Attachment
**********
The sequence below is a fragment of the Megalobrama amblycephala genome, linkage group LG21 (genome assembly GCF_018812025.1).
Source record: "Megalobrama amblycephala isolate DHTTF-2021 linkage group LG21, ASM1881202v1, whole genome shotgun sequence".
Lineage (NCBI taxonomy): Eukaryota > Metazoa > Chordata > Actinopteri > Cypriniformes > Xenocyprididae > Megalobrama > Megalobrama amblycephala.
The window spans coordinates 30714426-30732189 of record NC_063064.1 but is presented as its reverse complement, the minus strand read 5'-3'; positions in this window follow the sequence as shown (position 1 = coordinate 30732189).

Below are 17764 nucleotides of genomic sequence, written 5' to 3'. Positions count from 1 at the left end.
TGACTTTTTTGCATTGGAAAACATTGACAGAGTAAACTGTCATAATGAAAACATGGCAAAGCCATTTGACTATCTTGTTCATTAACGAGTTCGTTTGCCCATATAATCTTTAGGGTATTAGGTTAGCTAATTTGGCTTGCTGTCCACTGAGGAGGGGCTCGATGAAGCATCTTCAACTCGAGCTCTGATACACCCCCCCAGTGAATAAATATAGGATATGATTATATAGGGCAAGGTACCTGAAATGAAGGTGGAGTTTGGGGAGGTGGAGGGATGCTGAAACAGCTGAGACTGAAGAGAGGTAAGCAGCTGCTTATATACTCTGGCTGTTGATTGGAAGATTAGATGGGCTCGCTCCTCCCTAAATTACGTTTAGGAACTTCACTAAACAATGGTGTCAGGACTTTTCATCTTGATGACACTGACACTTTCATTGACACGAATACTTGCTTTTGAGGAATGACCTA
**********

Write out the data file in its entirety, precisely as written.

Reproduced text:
The sequence below is a fragment of the Megalobrama amblycephala genome, linkage group LG21 (genome assembly GCF_018812025.1).
Source record: "Megalobrama amblycephala isolate DHTTF-2021 linkage group LG21, ASM1881202v1, whole genome shotgun sequence".
Lineage (NCBI taxonomy): Eukaryota > Metazoa > Chordata > Actinopteri > Cypriniformes > Xenocyprididae > Megalobrama > Megalobrama amblycephala.
The window spans coordinates 30714426-30732189 of record NC_063064.1 but is presented as its reverse complement, the minus strand read 5'-3'; positions in this window follow the sequence as shown (position 1 = coordinate 30732189).

Below are 17764 nucleotides of genomic sequence, written 5' to 3'. Positions count from 1 at the left end.
TGACTTTTTTGCATTGGAAAACATTGACAGAGTAAACTGTCATAATGAAAACATGGCAAAGCCATTTGACTATCTTGTTCATTAACGAGTTCGTTTGCCCATATAATCTTTAGGGTATTAGGTTAGCTAATTTGGCTTGCTGTCCACTGAGGAGGGGCTCGATGAAGCATCTTCAACTCGAGCTCTGATACACCCCCCCAGTGAATAAATATAGGATATGATTATATAGGGCAAGGTACCTGAAATGAAGGTGGAGTTTGGGGAGGTGGAGGGATGCTGAAACAGCTGAGACTGAAGAGAGGTAAGCAGCTGCTTATATACTCTGGCTGTTGATTGGAAGATTAGATGGGCTCGCTCCTCCCTAAATTACGTTTAGGAACTTCACTAAACAATGGTGTCAGGACTTTTCATCTTGATGACACTGACACTTTCATTGACACGAATACTTGCTTTTGAGGAATGACCTA